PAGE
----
The review also mentioned that there were study findings in support of using cannabis for non-cancer-related types of pain and possibly musculoskeletal pain. And, the researchers went on to say that cannabis offers some improvement in outlying symptoms associated with chronic pain. For example, patients with chronic pain often struggle with depression, but cannabis users with fibromyalgia had mild increases in scores related to mental health.
How Does Cannabis Help Chronic Pain Sufferers?
Cannabis may help chronic pain sufferers in more ways than one, and we are truly just now gaining a better understanding. Different cannabinoids found in cannabis may affect different areas that are involved with chronic pain. For example, THC may support individuals with neurological pain by disrupting pain signals normally transmitted by the nerves. However, something like cannabidiol may help support people with chronic pain by targeting areas of inflammation.
The secondary benefits of cannabinoids for chronic pain sufferers are also important to note. As noted in the aforementioned review, individuals with chronic pain tend to be at a high risk of other secondary symptoms like fatigue, depression, lack of appetite, and poor sleep quality. Cannabis may offer a viable therapeutic support option for targeting these secondary issues.
For example, CBD/CBN Sleep Gummies may be a good option for individuals who have trouble sleeping due to pain. Both cannabidiol and cannabinol (CBN) are known to offer some level of sleep support. Likewise, something like CBD:CBG 1:1 Cherry Pie Terpene Profile Vape may be a good option for someone who struggles with feeling stressed or depressed due to ongoing issues with pain. CBD has shown mood-regulating properties and cannabigerol (CBG) may offer its own therapeutic support for some types of pain.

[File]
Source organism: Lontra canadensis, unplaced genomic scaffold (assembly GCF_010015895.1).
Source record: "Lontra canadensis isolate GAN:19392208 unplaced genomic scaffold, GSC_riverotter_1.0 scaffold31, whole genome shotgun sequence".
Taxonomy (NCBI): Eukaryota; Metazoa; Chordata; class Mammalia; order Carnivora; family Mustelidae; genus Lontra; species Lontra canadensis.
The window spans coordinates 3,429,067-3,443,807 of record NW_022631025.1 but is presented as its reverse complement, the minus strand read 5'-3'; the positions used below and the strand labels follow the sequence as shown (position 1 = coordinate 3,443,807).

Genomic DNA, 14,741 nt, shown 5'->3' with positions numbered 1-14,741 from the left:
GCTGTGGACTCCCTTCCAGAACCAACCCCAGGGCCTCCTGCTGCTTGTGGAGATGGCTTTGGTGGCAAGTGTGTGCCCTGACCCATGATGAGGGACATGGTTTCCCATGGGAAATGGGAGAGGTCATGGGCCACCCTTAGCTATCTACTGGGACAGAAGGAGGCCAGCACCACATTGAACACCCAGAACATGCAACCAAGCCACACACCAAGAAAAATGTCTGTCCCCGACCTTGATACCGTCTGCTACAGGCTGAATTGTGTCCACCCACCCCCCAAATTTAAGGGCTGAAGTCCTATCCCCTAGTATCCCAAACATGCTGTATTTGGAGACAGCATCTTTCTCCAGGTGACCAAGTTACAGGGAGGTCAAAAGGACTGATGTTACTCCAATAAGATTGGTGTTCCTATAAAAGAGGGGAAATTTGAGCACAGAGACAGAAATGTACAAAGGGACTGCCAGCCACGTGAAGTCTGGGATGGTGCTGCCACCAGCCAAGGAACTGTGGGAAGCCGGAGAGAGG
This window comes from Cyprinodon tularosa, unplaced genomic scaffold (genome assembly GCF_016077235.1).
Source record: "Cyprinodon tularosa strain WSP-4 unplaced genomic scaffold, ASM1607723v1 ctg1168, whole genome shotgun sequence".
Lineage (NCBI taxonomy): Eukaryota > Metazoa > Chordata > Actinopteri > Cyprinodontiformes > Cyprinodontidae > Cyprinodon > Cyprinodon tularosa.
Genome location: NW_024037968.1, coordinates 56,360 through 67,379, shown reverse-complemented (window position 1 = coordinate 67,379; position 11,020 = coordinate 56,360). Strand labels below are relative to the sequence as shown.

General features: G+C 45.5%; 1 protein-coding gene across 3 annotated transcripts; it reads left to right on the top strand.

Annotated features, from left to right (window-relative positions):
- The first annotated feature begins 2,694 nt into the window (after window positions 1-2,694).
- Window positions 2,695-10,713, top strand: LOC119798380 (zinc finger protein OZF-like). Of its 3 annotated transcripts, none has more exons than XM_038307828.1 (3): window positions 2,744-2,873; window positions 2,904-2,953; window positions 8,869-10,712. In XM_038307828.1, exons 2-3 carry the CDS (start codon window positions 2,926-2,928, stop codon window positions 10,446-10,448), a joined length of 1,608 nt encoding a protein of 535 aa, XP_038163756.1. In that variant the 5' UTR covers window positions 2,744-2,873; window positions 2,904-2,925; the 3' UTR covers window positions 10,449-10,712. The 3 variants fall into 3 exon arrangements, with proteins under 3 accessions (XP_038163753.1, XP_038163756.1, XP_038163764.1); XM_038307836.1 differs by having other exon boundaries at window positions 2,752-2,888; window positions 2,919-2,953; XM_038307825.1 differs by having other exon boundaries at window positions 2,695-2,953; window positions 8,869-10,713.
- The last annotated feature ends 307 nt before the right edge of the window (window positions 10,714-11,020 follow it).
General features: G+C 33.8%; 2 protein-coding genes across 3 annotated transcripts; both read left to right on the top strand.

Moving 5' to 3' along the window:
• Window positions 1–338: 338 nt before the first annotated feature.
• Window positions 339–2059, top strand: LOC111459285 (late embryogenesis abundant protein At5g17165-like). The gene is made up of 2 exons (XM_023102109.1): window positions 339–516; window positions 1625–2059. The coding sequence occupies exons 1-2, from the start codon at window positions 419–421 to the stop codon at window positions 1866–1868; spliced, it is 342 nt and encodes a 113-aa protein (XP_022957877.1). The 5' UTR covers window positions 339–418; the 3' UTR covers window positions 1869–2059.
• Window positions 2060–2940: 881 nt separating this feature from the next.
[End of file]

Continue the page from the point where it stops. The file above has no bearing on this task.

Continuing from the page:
FAQs About Chronic Pain and Cannabis
How much cannabis do you use for pain?
How much you need can vary significantly according to different factors, such as what type of product you are using and the exact cannabinoid concentrations. For example, if you are trying high-THC flower for pain, you may only need to smoke a little to see the desired impact on your comfort levels. However, if you are using a lower-THC flower or even a hemp-based CBD product, you may have to try a small dose in the beginning and adjust that dose as needed to see the best outcome.
Which consumption method is best for pain?
Consumption methods can be a matter of preference, but certain methods of cannabis use may be preferred due to the timing of effects. Inhaled cannabinoids from smoked flower or vapes take effect within a few minutes, which can be preferable if you need fast relief. By contrast, ingested cannabinoids from products like gummies or capsules can take around an hour to kick in but may provide more sustained levels of relief.
Final Thoughts from Southern Sky Brands
As the Mississippi medical cannabis plans are brought to fruition, more people will have access to cannabis for chronic pain related to debilitating conditions. For now, be sure to take a look at the hemp-based products available from Southern Sky Brands.